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Skin Care Basics

Skin Care Basics

With new creams and ingredients being launched seemingly every day, it's easy to get confused by all the options. And unless you're willing to spend hours on your skin care routine every day by incorporating all of these different lotions, you'll need to pick and choose which basics are right for you. Here, the bare minimum that you need:

  • Sunscreen: It's a must, essential for preventing sun damage and lowering your risk of developing skin cancer. Many skin care lines have facial moisturizers with SPF already included; they offer a more luxurious, makeup-friendly texture than traditional sunscreens. If you use only one product, sunscreen should be it. A lotion like Neutrogena's Healthy Skin Lotion with SPF 15 moisturizes, protects with SPF, and smoothes skin with alpha-hydroxy acids (AHAs) and vitamin C -- practically the perfect all-purpose face lotion.
  • Eye cream: The skin under your eyes is more delicate and dry than the skin on the rest of your face. It's wise to invest in an eye cream, which treats the eye area with more emollient moisturizers. Some eye creams even claim to minimize dark circles and temporarily tighten fine lines.
  • Retinols: If you're concerned with wrinkles and pigmentation spots, a face cream with retinol (a derivative of vitamin A) can help. Use it in place of your daytime, SPF moisturizer after you wash your face at night.
  • Body lotion with alpha-hydroxy acids: A lotion with skin-sloughing AHAs smoothes your whole body, including hands, feet, arms, and legs. For tough dry spots, apply extra lotion before bed and let it soak in while you sleep.

skin facial body treatment cure cream lotion

Skin Type Has Nothing to Do with Your Age


Older skin is different from younger skin; that is indisputable. Yet it is a mistake to buy skin-care products based on a nebulous age category. Treating older or younger skin with products supposedly aimed at dealing with specific age ranges does not make sense because not everyone with “older” or “younger” skin has the same needs, yet it’s a trap many women (especially older women) fall into. An older person may have acne, blackheads, eczema, rosacea, sensitive skin, or oily skin, while a younger person may have dry, freckled, or obviously sun-damaged skin. Products designed for older skin are almost always too emollient and occlusive, and those designed for younger skin are almost always too drying. The key issue with skin type needs to be the actual condition of your skin, not your age.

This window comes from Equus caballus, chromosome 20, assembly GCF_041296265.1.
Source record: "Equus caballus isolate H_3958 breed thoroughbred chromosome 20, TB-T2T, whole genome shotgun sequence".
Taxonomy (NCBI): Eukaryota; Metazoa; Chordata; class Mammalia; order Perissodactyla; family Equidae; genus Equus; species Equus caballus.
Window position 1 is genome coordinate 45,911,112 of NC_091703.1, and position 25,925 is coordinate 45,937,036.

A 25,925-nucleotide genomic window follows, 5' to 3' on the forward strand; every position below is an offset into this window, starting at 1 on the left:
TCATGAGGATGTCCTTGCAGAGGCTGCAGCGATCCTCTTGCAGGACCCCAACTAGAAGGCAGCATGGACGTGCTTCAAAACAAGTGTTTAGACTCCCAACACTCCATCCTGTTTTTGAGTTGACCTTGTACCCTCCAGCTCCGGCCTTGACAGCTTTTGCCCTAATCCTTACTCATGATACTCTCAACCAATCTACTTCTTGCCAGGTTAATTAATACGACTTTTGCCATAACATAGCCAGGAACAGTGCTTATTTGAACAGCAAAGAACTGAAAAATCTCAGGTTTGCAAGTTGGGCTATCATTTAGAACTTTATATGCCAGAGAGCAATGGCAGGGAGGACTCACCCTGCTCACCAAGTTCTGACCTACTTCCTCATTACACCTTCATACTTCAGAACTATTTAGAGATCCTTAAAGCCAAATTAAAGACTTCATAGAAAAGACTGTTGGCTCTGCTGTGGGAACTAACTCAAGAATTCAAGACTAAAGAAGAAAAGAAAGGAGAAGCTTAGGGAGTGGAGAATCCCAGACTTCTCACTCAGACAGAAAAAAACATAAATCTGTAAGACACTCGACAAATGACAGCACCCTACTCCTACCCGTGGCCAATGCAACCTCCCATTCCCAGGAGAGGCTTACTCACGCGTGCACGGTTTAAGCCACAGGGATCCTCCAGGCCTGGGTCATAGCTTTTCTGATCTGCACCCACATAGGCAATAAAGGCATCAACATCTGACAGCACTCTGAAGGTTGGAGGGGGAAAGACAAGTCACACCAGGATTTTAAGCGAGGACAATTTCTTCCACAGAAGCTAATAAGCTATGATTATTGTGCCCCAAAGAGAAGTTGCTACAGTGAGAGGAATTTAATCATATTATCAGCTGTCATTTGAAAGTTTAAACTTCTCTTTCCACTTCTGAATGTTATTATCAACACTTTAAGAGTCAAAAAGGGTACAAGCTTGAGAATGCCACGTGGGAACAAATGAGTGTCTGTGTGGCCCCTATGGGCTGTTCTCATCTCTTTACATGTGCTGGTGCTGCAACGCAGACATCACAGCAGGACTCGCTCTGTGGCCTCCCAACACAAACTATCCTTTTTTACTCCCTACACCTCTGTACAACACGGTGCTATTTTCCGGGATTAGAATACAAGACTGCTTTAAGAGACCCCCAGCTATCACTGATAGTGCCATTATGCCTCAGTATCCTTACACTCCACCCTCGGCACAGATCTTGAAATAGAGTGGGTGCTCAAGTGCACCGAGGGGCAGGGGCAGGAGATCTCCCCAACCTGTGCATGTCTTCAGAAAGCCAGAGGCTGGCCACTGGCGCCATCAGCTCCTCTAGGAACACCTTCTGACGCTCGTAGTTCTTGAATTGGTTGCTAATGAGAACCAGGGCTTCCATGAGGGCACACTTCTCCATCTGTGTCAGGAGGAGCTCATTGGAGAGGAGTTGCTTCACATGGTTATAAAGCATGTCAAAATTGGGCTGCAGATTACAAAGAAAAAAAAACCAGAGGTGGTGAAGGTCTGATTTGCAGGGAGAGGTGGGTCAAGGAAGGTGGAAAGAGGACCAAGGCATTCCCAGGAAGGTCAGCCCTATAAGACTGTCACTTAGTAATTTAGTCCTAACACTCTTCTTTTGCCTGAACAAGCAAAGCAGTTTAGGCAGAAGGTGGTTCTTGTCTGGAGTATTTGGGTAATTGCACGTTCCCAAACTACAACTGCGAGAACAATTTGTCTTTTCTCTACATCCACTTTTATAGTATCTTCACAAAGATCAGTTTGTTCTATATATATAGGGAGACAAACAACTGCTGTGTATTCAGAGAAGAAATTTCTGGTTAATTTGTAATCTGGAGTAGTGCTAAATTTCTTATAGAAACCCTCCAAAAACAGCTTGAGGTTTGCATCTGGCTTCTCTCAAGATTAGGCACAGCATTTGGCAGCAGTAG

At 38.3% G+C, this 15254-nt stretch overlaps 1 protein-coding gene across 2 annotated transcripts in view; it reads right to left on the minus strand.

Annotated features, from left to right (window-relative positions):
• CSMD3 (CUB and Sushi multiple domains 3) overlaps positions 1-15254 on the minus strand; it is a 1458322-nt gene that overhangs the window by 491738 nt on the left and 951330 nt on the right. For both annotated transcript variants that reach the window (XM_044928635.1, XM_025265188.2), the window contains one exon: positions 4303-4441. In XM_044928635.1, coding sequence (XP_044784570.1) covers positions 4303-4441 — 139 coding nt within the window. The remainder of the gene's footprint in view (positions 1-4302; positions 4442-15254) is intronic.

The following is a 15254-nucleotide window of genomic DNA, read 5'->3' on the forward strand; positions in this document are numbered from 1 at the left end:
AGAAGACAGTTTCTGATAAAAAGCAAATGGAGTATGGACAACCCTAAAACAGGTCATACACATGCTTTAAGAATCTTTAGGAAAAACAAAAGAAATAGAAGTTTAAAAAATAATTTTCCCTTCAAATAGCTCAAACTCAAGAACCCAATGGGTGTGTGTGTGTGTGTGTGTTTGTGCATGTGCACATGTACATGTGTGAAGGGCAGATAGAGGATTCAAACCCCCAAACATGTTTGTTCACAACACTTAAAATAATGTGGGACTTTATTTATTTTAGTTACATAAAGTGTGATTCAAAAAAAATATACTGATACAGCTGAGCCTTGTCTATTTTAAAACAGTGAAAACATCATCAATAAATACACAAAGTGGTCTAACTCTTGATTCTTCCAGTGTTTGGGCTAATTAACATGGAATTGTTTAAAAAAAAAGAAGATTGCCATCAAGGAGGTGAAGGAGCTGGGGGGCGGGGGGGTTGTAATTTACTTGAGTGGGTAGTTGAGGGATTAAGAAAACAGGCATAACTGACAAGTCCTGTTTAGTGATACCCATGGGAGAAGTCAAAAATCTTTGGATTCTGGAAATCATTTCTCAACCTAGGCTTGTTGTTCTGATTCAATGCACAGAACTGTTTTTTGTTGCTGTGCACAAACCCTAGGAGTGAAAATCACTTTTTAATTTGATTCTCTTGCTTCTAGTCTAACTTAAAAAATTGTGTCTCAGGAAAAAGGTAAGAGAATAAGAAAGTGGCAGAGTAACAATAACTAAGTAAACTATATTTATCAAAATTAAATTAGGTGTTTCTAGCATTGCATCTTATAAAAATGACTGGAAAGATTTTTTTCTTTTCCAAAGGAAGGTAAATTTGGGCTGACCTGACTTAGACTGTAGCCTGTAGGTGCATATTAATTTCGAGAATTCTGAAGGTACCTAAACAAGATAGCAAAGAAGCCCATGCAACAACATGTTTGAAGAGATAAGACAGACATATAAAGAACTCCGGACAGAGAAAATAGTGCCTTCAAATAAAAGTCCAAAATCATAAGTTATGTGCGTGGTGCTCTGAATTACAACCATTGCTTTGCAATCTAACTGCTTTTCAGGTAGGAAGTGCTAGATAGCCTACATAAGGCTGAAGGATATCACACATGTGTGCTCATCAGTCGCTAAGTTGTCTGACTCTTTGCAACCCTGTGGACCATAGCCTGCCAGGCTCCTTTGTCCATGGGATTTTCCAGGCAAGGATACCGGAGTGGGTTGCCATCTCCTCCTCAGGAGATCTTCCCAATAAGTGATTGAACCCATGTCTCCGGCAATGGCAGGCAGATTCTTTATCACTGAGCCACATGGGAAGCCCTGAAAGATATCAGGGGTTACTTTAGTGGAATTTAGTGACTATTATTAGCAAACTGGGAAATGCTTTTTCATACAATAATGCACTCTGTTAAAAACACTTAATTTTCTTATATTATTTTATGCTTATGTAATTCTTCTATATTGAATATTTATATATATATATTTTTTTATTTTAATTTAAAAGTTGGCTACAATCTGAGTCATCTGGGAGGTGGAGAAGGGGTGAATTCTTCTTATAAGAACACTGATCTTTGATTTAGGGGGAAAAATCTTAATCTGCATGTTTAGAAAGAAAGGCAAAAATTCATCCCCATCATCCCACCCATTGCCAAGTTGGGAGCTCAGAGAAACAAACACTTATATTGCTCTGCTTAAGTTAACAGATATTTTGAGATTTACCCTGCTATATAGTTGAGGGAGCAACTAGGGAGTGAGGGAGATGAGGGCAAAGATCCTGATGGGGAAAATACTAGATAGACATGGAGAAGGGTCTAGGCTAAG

All women, regardless of age, need sun protection and antioxidants, and possibly treatment of skin discolorations (either potential or existing), dry or oily skin, or breakouts. Wrinkles may tend to separate younger from older skin, but the care you give the skin doesn’t necessarily differ. Not everyone in their 40s and older has the same skin care needs. In a way it’s simple: You need to pay attention to what is taking place on your skin, and that varies from person to person.
 

Does Skin Color or Ethnicity Affect Skin Care?


All skin is subject to a range of problems, regardless of skin color or ethnic background. Whether it is dry or oily skin, blemishes, scarring, wrinkles, skin discolorations, disorders, or sensitivity, and even risk of sun damage, all men and women share similar struggles. So, while there are some distinctions between varying ethnic groups when it comes to skin problems and skin-care options, overall these differences are minor in comparison to the number of similarities.

According to an article in the Journal of the American Academy of Dermatology (February 2002, pages 41–62) “There is not a wealth of data on racial and ethnic differences in skin and hair structure, physiology, and function. What studies do exist involve small patient populations and often have methodological flaws. Consequently, few definitive conclusions can be made. The literature does support a racial differential in epidermal melanin [pigment] content and melanosome dispersion in people of color compared with fair-skinned persons…. These differences could at least in part account for the lower incidence of skin cancer in certain people of color compared with fair-skinned persons; a lower incidence and different presentation of photo aging; pigmentation disorders in people with skin of color; and a higher incidence of certain types of alopecia [loss of hair] in Africans and African Americans compared with those of other ancestry.”

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